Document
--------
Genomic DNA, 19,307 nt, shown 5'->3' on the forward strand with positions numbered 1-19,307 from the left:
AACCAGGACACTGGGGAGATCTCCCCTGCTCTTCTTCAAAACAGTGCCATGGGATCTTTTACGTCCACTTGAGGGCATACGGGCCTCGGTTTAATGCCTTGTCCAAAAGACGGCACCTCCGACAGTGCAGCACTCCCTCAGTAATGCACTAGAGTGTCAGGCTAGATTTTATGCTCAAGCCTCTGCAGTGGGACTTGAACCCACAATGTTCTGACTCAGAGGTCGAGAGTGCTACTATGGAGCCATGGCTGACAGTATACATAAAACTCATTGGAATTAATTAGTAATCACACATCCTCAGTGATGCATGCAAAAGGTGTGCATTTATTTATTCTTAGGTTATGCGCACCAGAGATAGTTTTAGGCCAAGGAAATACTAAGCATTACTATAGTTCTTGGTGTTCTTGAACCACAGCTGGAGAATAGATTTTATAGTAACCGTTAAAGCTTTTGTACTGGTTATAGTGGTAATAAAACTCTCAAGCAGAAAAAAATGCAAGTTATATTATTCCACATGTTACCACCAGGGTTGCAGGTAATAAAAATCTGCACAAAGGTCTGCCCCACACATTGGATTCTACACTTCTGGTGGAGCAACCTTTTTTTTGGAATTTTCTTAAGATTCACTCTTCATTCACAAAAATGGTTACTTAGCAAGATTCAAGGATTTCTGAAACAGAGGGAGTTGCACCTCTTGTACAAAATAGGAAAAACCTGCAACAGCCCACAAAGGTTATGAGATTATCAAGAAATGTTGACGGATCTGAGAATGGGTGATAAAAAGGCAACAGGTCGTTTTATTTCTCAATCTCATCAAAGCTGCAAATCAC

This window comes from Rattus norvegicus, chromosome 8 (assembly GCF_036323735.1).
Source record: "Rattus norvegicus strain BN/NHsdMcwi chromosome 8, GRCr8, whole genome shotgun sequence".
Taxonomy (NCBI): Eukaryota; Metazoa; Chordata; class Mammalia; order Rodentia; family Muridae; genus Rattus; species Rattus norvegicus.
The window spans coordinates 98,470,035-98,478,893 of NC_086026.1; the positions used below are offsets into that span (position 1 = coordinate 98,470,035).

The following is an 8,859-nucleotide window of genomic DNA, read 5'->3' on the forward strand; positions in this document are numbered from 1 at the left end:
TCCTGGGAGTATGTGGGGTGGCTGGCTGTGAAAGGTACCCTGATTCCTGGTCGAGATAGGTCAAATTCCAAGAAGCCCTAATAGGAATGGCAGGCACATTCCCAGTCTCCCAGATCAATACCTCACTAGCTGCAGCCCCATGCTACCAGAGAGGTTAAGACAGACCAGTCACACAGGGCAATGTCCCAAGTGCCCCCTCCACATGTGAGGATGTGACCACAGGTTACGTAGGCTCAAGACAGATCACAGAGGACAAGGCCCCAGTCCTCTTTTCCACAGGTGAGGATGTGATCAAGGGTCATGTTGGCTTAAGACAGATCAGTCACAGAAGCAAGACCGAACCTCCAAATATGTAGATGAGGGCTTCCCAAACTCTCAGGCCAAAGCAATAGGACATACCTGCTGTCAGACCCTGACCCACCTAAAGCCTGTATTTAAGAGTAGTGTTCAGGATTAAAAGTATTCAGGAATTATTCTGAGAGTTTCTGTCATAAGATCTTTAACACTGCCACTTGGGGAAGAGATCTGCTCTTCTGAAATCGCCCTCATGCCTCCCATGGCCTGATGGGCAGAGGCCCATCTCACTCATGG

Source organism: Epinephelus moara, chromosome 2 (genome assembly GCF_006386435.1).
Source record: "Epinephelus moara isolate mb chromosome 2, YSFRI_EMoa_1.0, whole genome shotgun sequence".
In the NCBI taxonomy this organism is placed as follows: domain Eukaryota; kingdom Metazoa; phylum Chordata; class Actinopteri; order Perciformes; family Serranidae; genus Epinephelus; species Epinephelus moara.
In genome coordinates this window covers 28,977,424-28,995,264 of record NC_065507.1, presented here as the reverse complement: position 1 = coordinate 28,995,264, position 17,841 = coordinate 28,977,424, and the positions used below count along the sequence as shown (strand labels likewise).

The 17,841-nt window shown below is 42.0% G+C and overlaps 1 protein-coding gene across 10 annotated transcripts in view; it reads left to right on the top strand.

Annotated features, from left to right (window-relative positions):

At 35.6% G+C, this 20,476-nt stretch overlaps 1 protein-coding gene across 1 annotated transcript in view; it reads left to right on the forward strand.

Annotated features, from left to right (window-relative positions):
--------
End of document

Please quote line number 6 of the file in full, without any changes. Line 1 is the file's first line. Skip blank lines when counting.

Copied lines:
The window spans coordinates 98,470,035-98,478,893 of NC_086026.1; the positions used below are offsets into that span (position 1 = coordinate 98,470,035).